Pity the poor movie theater employees who have to put up with Joker fans over opening weekend. The fans may not be dangerous, but a few are having a little too much fun with the "controversies" out there, posting fake signs that real movie theater patrons and employees have to respond to.
Some of the signs are obviously jokes, especially if you read the fine print. But since Joker has been called out for fears of inciting violence -- particularly from any guys who might relate to Joaquin Phoenix's rejected character, with the real-life Aurora shootings at The Dark Knight Rises screening often cited -- some patrons did seem to think, at least at first, that the signs were real warnings.
Here's a joke sign that some fans thought was legit and AMC felt compelled to reply to:
Another fake sign was made to drag Regal into it:
A couple of comedians also made some NSFW posters for ArcLight Cinemas, joking that guys who basically look like incels won't be allowed in the theater:
And so ArcLight also felt compelled to reply to several people to make it clear the signs were fake:
At least people are having fun with this. But really, who knew the real threat would be pranksters? If anything, movie theater employees may be the ones to snap and start throwing popcorn at randy patrons. Stop making them take down your stupid signs.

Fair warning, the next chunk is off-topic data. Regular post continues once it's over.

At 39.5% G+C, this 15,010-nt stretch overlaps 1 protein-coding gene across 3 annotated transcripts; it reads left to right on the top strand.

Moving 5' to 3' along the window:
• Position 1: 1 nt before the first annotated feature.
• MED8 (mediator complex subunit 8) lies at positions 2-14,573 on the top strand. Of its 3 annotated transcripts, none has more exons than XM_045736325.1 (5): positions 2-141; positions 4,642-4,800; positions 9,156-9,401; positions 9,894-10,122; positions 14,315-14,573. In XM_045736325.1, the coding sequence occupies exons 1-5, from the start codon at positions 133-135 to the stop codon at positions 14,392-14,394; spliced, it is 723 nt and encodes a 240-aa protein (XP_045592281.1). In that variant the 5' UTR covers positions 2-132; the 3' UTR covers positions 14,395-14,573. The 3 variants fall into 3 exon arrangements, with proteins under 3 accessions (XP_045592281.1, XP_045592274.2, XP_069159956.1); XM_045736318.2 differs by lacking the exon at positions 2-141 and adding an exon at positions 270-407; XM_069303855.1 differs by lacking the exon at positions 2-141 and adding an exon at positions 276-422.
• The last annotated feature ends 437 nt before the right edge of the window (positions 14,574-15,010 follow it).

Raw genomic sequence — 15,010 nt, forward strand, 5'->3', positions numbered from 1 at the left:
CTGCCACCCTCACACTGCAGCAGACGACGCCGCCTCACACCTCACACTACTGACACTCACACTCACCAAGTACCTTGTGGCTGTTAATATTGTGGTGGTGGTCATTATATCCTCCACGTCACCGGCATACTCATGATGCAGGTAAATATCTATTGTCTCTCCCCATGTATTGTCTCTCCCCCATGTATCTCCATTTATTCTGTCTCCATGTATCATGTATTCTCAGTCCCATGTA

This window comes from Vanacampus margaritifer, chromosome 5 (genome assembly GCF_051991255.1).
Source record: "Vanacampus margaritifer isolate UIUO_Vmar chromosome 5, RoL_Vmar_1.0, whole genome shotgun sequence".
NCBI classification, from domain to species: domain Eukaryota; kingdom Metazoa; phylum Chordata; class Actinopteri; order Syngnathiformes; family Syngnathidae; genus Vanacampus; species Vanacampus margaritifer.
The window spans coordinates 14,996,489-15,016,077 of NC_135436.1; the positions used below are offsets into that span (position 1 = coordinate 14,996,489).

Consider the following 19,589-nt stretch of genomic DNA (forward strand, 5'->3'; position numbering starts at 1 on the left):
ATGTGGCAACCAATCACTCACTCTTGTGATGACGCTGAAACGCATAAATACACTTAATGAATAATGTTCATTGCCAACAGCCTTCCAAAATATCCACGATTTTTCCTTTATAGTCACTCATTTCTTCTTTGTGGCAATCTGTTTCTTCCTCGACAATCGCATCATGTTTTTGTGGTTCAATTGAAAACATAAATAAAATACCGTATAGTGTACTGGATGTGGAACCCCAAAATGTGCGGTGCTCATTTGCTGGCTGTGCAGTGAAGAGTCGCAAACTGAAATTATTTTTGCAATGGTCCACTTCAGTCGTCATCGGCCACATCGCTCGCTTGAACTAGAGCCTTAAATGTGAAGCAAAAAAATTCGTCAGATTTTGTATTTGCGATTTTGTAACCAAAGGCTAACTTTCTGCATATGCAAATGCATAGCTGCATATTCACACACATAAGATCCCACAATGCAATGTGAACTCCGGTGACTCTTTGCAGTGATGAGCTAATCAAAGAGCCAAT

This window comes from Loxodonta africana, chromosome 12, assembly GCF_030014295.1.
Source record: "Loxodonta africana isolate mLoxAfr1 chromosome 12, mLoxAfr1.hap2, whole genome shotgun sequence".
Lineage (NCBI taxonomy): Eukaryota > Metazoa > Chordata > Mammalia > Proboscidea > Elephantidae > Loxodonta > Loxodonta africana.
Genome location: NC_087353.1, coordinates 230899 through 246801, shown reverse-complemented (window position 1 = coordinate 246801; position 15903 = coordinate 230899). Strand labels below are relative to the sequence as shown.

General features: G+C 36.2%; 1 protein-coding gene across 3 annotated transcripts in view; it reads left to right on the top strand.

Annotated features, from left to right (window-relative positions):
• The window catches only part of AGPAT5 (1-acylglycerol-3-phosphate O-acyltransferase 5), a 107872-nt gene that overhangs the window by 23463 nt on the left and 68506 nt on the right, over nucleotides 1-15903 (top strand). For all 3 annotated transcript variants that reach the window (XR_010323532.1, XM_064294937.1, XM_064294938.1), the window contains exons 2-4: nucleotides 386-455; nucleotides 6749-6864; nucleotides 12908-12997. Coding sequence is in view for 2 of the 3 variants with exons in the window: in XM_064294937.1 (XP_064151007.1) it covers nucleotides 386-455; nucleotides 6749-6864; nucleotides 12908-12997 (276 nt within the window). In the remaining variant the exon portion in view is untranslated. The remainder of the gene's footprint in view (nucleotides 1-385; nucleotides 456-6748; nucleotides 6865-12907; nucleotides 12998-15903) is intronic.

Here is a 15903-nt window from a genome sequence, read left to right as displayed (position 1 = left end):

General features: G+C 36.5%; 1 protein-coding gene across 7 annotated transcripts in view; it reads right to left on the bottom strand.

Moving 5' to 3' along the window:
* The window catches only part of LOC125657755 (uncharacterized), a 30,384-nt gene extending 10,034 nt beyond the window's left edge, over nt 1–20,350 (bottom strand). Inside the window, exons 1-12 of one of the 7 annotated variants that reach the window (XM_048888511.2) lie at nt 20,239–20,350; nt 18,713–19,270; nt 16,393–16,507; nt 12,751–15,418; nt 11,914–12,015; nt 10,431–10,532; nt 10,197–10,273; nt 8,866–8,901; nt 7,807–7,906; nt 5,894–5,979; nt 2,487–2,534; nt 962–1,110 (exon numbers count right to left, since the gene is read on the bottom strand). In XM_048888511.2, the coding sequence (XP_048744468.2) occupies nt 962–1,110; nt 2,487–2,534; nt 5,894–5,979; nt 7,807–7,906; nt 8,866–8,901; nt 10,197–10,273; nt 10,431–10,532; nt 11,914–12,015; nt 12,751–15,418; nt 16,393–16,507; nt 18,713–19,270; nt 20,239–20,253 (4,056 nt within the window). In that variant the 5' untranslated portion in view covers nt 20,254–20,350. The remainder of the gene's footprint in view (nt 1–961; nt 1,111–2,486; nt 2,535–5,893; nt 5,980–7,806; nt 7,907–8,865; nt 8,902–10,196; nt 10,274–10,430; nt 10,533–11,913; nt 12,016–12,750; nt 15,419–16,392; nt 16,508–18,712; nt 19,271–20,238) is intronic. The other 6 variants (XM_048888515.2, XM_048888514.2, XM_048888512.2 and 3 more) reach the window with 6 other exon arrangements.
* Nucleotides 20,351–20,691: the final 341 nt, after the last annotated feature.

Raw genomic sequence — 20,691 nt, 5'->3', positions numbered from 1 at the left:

There was apparently one "credible" threat to a movie theater in California, prompting police and the theater managers to cancel the final showings of Joker and close the theater, per ABC News.
Other than that, the real copycat crimes seem to be wasting movie theater employees' time with fake signs and other jokes. Joker itself seems to be earning polarizing reactions from the people who have actually seen it. There isn't one way to look at the movie, although early reviews raved it's a "masterpiece" and at least one other Joker -- Mark Hamill -- seems to agree.
Joaquin Phoenix's performance has earned praise, even from people who didn't like the film for any number of reasons. Speaking of Joaquin, he's no stranger to pranks himself, especially on late night talk shows, and he just did another one the other day. The film is called Joker, following an aspiring comedian, so I guess we can't be surprised when people take joking around pretty seriously.
Gina grew up in Massachusetts and California in her own version of The Parent Trap. She went to three different middle schools, four high schools, and three universities -- including half a year in Perth, Western Australia. She currently lives in a small town in Maine, the kind Stephen King regularly sets terrible things in, so this may be the last you hear from her.
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